Fourteen months later, the natural parents, having married, filed a complaint to regain custody of their child. Id. at 130. The trial judge found both natural parents fit to take custody, and determined that the mother had surrendered the child as a consequence of undue pressure by the defendant agency and that the father, being known and acknowledging parenthood, had been denied his “constitutional rights.” Ibid.
Although no formal adoption proceedings had been instituted by the time the case reached the Supreme Court over two years after the child's birth, the child had remained in the custody of the prospective adoptive parents. The Supreme Court held that the trial judge had a sufficient evidential basis for his findings of fact and that ordinarily such a determination would warrant “an immediate vesting of custody of the child in the natural parents.” Id. at 131. The Court then explained,
We are given pause, however, in adjudicating such a summary and drastic change in the life circumstances of this child, now 31 months old. We are confronted with the potentiality of serious psychological injury to the child, in the evaluation of which substantial significance should attach to the length of time the child has been with the prospective adopting parents and to the quality of the developing relationship. See Commonwealth ex rel. Bankert v. Children's Services, 224 Pa.Super. 556 (Super.Ct.1973); Note, “Increasing the Rights of Foster Parents,” 36 U. Pitt. L.Rev. 715, 723 (1975). Cf. In re Adoption of a Child by R.D., supra, 127 N.J.Super. at 316; In re P., and wife, 114 N.J.Super. 584, 593 et seq. (App.Div.1971); Note, “Alternatives to ‘Parental Right’ in Child Custody Disputes Involving Third Parties,” 73 Yale L.J. 151, 158 et seq. (1963). We are not suggesting that such a potentiality suffices as a matter of law to justify a reversal in this case. However, the potentiality does require a hearing and determination on the issue.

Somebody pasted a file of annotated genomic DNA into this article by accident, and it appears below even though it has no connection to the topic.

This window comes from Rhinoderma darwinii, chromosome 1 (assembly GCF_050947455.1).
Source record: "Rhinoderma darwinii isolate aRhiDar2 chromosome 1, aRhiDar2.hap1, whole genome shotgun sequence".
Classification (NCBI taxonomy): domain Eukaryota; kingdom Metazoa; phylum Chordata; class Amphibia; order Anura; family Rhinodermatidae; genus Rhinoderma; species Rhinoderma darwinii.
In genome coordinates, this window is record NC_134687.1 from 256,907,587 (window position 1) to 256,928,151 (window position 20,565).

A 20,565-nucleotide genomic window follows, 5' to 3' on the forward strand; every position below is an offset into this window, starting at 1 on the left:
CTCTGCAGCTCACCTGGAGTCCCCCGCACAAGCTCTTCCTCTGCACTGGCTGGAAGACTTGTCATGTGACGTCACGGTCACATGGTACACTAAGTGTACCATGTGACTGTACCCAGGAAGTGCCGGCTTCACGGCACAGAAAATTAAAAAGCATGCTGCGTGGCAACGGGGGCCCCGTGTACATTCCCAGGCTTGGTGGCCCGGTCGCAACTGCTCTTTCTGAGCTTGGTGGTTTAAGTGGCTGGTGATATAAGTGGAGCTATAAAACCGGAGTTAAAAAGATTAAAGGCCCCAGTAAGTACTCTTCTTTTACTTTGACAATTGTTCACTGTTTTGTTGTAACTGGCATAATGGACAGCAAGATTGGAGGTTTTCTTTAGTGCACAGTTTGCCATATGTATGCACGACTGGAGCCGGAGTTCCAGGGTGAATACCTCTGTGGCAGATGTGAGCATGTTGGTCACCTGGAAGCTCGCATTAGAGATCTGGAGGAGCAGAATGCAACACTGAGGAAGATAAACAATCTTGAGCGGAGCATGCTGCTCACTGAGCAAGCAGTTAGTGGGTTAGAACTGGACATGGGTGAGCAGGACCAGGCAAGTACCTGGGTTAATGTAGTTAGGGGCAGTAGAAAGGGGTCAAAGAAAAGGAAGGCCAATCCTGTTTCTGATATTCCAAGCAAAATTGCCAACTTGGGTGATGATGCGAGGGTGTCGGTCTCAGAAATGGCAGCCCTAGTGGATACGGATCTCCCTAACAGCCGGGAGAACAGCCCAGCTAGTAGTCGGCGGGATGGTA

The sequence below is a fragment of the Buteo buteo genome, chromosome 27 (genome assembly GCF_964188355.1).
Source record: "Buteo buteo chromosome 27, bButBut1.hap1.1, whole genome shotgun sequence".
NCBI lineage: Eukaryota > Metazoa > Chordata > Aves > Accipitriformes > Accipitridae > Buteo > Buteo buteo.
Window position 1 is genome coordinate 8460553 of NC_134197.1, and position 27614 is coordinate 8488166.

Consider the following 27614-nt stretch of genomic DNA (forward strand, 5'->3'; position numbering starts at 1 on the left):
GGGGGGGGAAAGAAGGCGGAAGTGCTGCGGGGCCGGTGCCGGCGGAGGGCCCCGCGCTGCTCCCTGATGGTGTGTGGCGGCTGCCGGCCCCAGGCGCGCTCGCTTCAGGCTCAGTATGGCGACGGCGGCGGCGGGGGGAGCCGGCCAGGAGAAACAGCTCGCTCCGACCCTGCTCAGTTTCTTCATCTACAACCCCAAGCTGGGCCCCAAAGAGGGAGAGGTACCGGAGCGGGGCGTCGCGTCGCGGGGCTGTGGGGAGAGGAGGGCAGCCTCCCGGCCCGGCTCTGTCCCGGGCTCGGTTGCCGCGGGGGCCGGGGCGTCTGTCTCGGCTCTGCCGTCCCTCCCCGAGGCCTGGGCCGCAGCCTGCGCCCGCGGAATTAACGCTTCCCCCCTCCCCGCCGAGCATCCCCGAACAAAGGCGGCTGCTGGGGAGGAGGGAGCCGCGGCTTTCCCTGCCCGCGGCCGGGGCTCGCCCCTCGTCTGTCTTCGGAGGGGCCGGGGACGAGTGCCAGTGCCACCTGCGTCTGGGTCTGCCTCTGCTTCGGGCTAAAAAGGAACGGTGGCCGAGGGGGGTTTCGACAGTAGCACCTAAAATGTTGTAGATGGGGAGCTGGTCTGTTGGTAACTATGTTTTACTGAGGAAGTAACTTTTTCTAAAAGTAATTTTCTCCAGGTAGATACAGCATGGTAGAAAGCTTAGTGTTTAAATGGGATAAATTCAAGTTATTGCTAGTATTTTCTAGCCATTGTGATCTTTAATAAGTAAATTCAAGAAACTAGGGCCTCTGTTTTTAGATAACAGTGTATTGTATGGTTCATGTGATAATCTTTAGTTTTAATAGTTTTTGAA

[Id. at 131–32.]
The Court went on to hold that the “possibility of serious psychological harm to the child in this case transcends all other considerations.” Id. at 132.